I must be a proper composer because I have spent the past couple of weeks listening to Schoenberg and Webern’s music and (whisper it) enjoying it.  There is something rather lovely and beguiling about Schoenberg’s Op.11 piano pieces, even though their language is radically new.  They feel as though a voice is trying to break out into something rich and strange, which is, of course, pretty much exactly what the composer was trying to do, and even Webern’s Symphony has drawn me in in a way I had not known before.  Maybe I am listening to this music in more depth than before, giving it more chances to settle in, but it is certainly an informative experience as I continue to attempt to formulate some kind of Grand Unified Theory of my own compositional technique, something flexible enough to be able to encompass works as far apart as This Light Of Reason and against the pull of silence.

Talking of This Light Of Reason, I was happy to be in Oxford a week and a half ago for Choros’s performance of the work under the direction of Janet Lincé, and very good it was too.  They are a well-directed choir who clearly enjoy their singing and produce a clear and confident sound, and it was good also to see the chapel of Exeter College holding a capacity audience.  Walking around Oxford these days is always a strange experience, for I half expect twenty year old me to come barrelling around a corner, or maybe to run in to some people who never quite left, and there are some.  I poked my head around the door of Thirsty Meeples, the board game café in Gloucester Green, revisited a few landmarks from olden days, most of which now house new restaurants and bars, and then, after the concert, trekked up to London for the weekend’s work.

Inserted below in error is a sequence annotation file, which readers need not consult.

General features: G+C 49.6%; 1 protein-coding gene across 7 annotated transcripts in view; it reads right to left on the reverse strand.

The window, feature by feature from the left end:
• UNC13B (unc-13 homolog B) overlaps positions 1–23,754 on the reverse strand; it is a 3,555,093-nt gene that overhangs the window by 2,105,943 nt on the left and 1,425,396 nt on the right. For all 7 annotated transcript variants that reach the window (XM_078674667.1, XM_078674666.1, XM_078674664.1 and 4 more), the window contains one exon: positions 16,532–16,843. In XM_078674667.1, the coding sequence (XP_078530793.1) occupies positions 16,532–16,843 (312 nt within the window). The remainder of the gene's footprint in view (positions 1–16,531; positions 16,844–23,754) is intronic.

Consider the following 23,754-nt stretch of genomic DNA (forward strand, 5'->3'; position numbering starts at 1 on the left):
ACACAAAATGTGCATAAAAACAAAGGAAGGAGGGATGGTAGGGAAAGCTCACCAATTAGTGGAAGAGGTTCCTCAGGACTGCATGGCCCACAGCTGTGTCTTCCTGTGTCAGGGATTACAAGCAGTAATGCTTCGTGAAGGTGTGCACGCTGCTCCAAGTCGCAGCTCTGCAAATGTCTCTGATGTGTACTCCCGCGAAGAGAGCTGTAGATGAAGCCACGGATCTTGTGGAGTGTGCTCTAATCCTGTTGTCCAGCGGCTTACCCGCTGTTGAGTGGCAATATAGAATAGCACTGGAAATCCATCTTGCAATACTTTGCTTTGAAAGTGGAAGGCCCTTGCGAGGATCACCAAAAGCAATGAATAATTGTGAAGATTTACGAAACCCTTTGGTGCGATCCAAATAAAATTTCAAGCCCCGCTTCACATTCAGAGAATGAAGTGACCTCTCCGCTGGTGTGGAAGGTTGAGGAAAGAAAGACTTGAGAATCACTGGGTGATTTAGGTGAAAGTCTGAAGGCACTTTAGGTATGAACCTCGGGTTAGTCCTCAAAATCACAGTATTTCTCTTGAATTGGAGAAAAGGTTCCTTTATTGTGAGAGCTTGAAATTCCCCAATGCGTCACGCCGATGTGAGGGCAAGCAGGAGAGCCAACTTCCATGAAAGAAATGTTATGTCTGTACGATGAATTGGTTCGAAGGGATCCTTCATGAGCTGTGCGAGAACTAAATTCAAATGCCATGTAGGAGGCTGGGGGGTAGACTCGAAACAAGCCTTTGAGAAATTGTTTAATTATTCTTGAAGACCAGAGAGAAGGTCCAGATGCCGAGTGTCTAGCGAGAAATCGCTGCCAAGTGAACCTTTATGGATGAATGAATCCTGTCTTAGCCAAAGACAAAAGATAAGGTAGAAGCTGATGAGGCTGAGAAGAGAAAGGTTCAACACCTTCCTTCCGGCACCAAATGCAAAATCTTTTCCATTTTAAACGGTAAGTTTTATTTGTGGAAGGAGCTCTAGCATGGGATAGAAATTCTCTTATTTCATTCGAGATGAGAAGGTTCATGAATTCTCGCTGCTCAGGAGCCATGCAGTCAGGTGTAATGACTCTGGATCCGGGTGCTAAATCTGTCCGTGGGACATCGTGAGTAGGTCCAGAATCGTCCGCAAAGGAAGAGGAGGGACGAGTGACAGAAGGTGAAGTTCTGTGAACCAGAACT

On Tuesday evening we were in Bath to see the new Molière production prior to its move to the West End, and very good it was too.  Maybe I was being overly picky, but the music being played as the audience assembled before the start of the play and at the end of the interval was Bach’s 48, and I felt that an opportunity had been missed to get some Couperin harpsichord works out there.  After all, it is not as if they are in short supply.  Anyway, I will never, ever, ever turn down an opportunity to listen to Bach – so clear, so refreshing – and the production was very enjoyable, very modern.  Or postmodern, I am never quite sure how many “posts” one needs.

I was saddened to hear of the death of the brilliant Canadian story teller Stuart McLean yesterday.  His tales, often downright hilarious, often deeply poignant at the same time, have formed at least part of the soundtrack to my past few years, and although he had announced on his website that he was ill the news was still a nasty surprise.  It barely registered a ripple on this side of the Atlantic, but those who think that David Sedaris is rib-ticklingly funny (I don’t) should give McLean a go and hear what worlds and tales and universes he conjures up.  We listened to Toilet Training The Cat again last night by way of pre-bedtime remembrance (I still laugh out loud when I hear it), and as sleep crept in I pictured Dave standing at the hotel check-in with the uncooked turkey under his arm, booking a room while his neighbour sidled up behind him.  In a world where nastiness seems now so often to be ubiquitous and celebrated it was a warming thought that McLean genuinely did make the world a better place, not materially, maybe, but he certainly made an awful lot of people feel an awful lot better.  We realised only a few days ago that there was a raft of new material of his we had not heard, so we look forward to catching up with McLean’s creations, especially Dave and Morley and Sam and Stephanie.